Aode-Kutani Dish with Design of Camellia（Edo Period）
This is the masterpiece of aode-kutani that captivates with its bewitching colors. It is a collection of techniques that represent a milestone in this period, and is both thick and delicate at the same time. Rosanjin Kitaoji highly praised old-kutani as an art, and its majestic and dignified appearance gives it a special atmosphere that sublimates the space.
- Edo Period
Middle 17th century
- Bottom Diameter
- Paulonia Box
- Excellent Condition
It meets the requirements of the first class work with its beautiful glaze, good baking and excellent condition.
After japan’s first porcelain “Early-Imari” was created in 1616, in the 1640s and 1650s, color painting techniques were introduced to imari ware, mainly blue and white porcelain. Works painted entirely with colored glaze in this way are called “Aode-Kutani”, and have a dignified quality that can be said to be a symbol of old-kutani. The main theme, the camellia design, is an integral part of the tea ceremony as a winter flower, and is known as an auspicious design of longevity.
The slightly thick shape is very neat. This work uses no red at all, and the contrast between yellow and green is captivating.
The background of the camellia design is a glossy yellow glaze with a floral design. Examples of works with an inverted green glaze instead of yellow glaze have also been confirmed. The surrounding iron glaze tightens the surface of the vessel.
Compared to the early-imari, the bottom width is wider. There is a black arabesque design on the back side.
This is the highest quality wooden box（happo inro box）that we offer.
The interior is finished by a specialized upholsterer. It gives the box a neat appearance and makes it easier to place your work inside it.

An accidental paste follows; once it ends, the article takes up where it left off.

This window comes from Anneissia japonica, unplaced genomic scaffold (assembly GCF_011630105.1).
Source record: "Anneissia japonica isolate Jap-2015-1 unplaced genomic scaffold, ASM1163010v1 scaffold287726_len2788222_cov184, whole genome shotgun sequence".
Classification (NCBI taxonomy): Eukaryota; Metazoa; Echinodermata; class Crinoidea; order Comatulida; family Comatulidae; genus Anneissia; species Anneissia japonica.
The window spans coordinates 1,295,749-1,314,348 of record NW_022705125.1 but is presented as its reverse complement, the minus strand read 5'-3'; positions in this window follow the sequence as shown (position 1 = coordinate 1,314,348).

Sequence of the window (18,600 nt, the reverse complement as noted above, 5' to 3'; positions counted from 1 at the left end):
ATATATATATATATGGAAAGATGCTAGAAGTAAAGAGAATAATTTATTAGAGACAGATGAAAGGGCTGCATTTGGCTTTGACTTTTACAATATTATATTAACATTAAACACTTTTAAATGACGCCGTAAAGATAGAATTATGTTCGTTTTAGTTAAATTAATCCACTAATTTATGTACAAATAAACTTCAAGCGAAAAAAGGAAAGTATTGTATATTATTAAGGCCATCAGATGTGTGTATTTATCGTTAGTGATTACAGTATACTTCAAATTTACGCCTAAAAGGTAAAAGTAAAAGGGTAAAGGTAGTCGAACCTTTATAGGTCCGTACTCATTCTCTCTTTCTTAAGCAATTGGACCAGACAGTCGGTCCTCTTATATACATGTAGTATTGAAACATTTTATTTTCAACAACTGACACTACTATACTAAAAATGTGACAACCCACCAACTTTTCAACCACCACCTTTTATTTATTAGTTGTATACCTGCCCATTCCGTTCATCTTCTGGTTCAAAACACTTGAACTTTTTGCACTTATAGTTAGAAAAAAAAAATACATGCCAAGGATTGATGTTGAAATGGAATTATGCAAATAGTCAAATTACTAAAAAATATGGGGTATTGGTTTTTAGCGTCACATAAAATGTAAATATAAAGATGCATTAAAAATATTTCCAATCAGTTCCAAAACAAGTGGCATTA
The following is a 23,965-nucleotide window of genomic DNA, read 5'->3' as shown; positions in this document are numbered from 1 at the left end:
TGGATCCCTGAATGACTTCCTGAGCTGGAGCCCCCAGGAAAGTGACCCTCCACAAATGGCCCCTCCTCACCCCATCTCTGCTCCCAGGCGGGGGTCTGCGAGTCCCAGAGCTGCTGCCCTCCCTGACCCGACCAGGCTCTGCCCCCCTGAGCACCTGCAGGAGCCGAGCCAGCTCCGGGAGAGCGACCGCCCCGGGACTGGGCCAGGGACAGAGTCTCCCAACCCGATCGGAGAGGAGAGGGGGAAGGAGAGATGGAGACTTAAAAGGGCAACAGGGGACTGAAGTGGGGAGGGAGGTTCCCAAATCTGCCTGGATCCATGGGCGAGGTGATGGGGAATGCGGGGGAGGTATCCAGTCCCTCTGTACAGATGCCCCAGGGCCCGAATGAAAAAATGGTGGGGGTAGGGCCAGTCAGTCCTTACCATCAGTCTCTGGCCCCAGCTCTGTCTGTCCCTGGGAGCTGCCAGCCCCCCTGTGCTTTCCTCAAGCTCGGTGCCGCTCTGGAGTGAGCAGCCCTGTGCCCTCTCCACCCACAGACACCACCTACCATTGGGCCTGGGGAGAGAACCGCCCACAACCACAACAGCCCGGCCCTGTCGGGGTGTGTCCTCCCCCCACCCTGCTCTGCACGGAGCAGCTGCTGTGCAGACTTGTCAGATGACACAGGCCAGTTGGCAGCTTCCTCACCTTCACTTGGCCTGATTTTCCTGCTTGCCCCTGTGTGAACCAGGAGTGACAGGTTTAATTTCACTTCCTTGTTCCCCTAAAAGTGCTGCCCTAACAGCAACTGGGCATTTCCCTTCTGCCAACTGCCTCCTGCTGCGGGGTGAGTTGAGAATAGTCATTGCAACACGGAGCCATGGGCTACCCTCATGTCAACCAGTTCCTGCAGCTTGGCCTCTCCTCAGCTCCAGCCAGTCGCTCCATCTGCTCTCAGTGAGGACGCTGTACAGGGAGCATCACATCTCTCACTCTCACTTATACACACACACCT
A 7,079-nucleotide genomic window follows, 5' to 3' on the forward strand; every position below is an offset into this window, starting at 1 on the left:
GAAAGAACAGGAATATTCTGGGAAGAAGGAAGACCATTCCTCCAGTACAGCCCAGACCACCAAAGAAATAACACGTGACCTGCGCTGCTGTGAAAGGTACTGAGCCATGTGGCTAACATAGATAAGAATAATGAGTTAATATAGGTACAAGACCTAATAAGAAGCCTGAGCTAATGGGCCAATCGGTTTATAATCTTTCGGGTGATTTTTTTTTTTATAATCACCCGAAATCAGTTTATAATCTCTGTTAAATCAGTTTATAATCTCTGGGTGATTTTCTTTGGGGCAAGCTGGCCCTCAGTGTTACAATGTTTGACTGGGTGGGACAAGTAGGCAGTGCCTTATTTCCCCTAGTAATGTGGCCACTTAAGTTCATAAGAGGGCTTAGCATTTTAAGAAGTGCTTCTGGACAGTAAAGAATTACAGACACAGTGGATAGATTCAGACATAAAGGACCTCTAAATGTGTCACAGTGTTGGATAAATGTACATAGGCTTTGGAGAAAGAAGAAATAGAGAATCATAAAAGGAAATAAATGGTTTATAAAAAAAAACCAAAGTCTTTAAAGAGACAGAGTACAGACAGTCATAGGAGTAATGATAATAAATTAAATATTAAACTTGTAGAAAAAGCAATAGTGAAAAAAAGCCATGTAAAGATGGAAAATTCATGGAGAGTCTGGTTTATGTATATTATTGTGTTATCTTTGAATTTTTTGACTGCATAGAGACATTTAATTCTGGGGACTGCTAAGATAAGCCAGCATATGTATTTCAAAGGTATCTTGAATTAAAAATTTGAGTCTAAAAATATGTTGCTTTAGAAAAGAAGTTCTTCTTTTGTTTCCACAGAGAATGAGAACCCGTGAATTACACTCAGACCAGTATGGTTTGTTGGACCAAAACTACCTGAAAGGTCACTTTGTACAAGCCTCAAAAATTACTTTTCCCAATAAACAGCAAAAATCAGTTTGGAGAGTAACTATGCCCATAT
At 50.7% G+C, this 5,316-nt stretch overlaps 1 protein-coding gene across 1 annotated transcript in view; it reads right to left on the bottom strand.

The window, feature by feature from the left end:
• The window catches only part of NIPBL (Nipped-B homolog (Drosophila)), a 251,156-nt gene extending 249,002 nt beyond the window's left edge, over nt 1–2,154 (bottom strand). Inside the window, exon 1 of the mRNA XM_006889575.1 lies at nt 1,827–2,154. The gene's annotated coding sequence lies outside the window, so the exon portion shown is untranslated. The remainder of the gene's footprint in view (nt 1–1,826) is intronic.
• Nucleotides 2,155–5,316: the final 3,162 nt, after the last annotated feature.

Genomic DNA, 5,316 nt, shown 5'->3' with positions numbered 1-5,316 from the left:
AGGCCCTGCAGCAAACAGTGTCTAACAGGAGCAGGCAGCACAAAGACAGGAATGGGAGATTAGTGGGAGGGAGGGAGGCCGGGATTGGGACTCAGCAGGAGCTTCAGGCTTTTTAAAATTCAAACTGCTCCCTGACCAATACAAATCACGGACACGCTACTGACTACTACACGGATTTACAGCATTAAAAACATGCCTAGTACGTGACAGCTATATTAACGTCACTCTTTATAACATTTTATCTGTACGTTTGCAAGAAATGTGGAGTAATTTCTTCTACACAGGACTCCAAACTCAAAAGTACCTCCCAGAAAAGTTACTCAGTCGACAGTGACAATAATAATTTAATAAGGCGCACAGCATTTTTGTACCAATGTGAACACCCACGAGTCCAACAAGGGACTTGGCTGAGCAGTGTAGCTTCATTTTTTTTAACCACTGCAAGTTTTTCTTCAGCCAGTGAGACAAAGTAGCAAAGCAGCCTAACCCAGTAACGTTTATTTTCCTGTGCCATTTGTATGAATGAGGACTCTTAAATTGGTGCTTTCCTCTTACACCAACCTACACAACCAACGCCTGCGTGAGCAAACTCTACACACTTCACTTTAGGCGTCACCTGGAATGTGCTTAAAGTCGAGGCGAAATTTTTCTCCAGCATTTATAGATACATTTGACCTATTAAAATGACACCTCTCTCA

Old-kutani is a style of imari ware developed in arita, hizen（current saga prefecture）, in the early edo period. In the 1640s and 50s, the overglaze enamels technique was introduced to imari ware, which before then was primarily blue and white pottery. Thanks to this dramatic change in technique, early-imari was developed into “Old-Kutani”. Overglaze enamels porcelain, which was originally created by imitating chinese ceramics, developed independently in japan, and in addition to the bright dishes designed for dinner parties, there were also a lot of works created for tea ceremonies and kaiseki. Some pieces were made with noticeably higher quality color painting technique, and it is thought that artists of painting may have contributed to making these pieces. The number of works with inscribed name grew dramatically, and a wide variety of inscribed names were used, such as “Kakufuku” or “Homare”. Since the dishes being made had become wider, in order to prevent the middle of the dishes from sagging during firing, a technique was developed that involved adding cone shaped supports made out of the same material as porcelain called “Hari”. Early-imari dishes had smaller bases, so there are very few pieces that show signs of the use of these “Hari,” other than large dishes. Iroe（overglaze enamels）old-kutani have a magnificent, powerful character, and due to their unique design style and thick, oil paint like coloring, for a long time it was commonly believed that they were produced in kaga（current ishikawa prefecture）- this is known as the kaga theory – but after several pieces of overglaze enamel pottery in the old-kutani style were found in the remains of old kilns in arita, the hizen theory, which claims that they were fired in arita, hizen（saga prefecture）, became more prevalent, and this is the mainstream view today. Thanks to the strenuous efforts of hizen potters in the middle 17th century, these beautiful vessels still exist today, and rival jingdezhen porcelain, which is said to be the highest quality porcelain in the world.